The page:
The Pontificia Accademia degli Arcadi (The Academy of Arcadia) was an Italian literary society established in Rome in 1690, although its origins can be traced back to February 1656, when a literary circle formed around the patronage of Queen Christina of Sweden. A Catholic convert who abdicated her throne in 1654, she took her entourage to Rome where she established herself as a great patron of the arts. Alessandro Scarlatti, Alessandro Stradella and Arcangelo Corelli all benefited from her largesse.
Christina died in 1689 and the academy was established in her memory. The Academy’s purpose was to reform Italian poetry which they thought had become too extravagant and flowery. The Academy advocated a simpler, direct style and to this end took inspiration from the simple lives of peasants—an idealised world of rural innocence peopled with shepherds and nymphs and burbling streams; in short a recreation of an imagined Arcadian Golden Age replete with classical forms and mythological themes.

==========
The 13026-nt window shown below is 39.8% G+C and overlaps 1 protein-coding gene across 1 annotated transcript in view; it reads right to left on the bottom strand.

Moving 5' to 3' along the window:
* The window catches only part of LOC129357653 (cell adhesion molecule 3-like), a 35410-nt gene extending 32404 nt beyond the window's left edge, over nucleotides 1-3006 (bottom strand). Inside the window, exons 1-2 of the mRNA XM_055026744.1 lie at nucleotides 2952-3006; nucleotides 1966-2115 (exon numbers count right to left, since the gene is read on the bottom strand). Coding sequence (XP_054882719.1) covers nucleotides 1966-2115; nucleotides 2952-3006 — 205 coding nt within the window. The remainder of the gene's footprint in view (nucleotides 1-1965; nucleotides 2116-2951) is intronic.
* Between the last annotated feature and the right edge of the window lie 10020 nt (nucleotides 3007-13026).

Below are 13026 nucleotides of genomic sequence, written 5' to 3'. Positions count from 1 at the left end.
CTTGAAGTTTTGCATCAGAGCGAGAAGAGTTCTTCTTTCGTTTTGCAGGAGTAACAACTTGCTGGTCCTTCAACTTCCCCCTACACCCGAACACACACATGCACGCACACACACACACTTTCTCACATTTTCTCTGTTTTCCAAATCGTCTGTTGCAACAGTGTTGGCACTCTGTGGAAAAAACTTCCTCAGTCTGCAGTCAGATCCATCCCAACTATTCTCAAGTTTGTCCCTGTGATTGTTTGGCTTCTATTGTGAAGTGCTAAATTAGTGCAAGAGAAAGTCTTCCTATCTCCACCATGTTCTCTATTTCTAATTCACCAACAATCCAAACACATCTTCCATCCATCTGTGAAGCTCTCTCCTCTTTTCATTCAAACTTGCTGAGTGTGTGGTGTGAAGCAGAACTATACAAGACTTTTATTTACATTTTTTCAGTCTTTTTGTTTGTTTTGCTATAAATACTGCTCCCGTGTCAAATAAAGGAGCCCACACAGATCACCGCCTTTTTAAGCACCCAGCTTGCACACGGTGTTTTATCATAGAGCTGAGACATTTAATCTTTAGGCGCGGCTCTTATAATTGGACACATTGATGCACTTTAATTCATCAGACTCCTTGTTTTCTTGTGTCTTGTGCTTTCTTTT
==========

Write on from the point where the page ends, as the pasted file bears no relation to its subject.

In 1696 the Academy admited seven musicians including Giovanni Bononcini – later disgraced and discredited as a plagiarist when it transpired he’d passed off Lotti’s work as his own.
It was considered a great honour to be invited to join this club, and it survived well into the 20th century. In 1925 the Academy was renamed the Accademia Letteraria Italiana and became an historical institute.
George Frideric Handel attended meetings of the Arcadian Academics while he was in Italy; Alessandro Scarlatti was also a member. The other works in our programme are all based on the pastoral themes typical of the Academy’s house style.
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